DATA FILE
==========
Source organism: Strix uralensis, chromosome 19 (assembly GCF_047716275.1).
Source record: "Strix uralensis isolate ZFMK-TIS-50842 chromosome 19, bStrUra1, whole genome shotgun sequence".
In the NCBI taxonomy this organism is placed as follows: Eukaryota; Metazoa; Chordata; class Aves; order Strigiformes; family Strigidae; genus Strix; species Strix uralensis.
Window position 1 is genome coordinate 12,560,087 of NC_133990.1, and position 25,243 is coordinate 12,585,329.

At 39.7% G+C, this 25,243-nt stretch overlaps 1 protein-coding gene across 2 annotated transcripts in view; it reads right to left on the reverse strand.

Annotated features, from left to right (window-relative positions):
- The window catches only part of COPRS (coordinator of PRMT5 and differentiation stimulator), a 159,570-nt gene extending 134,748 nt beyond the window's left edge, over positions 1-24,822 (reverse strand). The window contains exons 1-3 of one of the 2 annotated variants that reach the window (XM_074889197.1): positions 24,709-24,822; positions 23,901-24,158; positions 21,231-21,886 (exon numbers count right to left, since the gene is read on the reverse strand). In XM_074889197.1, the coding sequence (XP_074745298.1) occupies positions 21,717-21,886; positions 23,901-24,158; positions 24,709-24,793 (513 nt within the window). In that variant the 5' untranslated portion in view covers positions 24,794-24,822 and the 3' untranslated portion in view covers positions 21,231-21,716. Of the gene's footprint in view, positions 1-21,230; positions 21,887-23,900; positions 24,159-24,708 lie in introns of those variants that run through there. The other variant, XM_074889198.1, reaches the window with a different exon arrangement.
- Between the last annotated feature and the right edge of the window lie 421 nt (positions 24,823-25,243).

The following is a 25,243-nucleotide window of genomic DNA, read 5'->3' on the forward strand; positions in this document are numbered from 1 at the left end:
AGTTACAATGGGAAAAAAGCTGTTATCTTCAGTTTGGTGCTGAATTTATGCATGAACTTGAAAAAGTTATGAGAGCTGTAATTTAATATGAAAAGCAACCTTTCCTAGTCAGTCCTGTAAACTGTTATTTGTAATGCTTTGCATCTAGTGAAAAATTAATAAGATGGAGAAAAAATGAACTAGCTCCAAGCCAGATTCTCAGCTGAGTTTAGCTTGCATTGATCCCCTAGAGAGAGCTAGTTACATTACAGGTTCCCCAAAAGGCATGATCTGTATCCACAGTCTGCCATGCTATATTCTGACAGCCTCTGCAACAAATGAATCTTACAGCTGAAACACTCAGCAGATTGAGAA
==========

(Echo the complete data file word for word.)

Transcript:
Source organism: Strix uralensis, chromosome 19 (assembly GCF_047716275.1).
Source record: "Strix uralensis isolate ZFMK-TIS-50842 chromosome 19, bStrUra1, whole genome shotgun sequence".
In the NCBI taxonomy this organism is placed as follows: Eukaryota; Metazoa; Chordata; class Aves; order Strigiformes; family Strigidae; genus Strix; species Strix uralensis.
Window position 1 is genome coordinate 12,560,087 of NC_133990.1, and position 25,243 is coordinate 12,585,329.

At 39.7% G+C, this 25,243-nt stretch overlaps 1 protein-coding gene across 2 annotated transcripts in view; it reads right to left on the reverse strand.

Annotated features, from left to right (window-relative positions):
- The window catches only part of COPRS (coordinator of PRMT5 and differentiation stimulator), a 159,570-nt gene extending 134,748 nt beyond the window's left edge, over positions 1-24,822 (reverse strand). The window contains exons 1-3 of one of the 2 annotated variants that reach the window (XM_074889197.1): positions 24,709-24,822; positions 23,901-24,158; positions 21,231-21,886 (exon numbers count right to left, since the gene is read on the reverse strand). In XM_074889197.1, the coding sequence (XP_074745298.1) occupies positions 21,717-21,886; positions 23,901-24,158; positions 24,709-24,793 (513 nt within the window). In that variant the 5' untranslated portion in view covers positions 24,794-24,822 and the 3' untranslated portion in view covers positions 21,231-21,716. Of the gene's footprint in view, positions 1-21,230; positions 21,887-23,900; positions 24,159-24,708 lie in introns of those variants that run through there. The other variant, XM_074889198.1, reaches the window with a different exon arrangement.
- Between the last annotated feature and the right edge of the window lie 421 nt (positions 24,823-25,243).

The following is a 25,243-nucleotide window of genomic DNA, read 5'->3' on the forward strand; positions in this document are numbered from 1 at the left end:
AGTTACAATGGGAAAAAAGCTGTTATCTTCAGTTTGGTGCTGAATTTATGCATGAACTTGAAAAAGTTATGAGAGCTGTAATTTAATATGAAAAGCAACCTTTCCTAGTCAGTCCTGTAAACTGTTATTTGTAATGCTTTGCATCTAGTGAAAAATTAATAAGATGGAGAAAAAATGAACTAGCTCCAAGCCAGATTCTCAGCTGAGTTTAGCTTGCATTGATCCCCTAGAGAGAGCTAGTTACATTACAGGTTCCCCAAAAGGCATGATCTGTATCCACAGTCTGCCATGCTATATTCTGACAGCCTCTGCAACAAATGAATCTTACAGCTGAAACACTCAGCAGATTGAGAA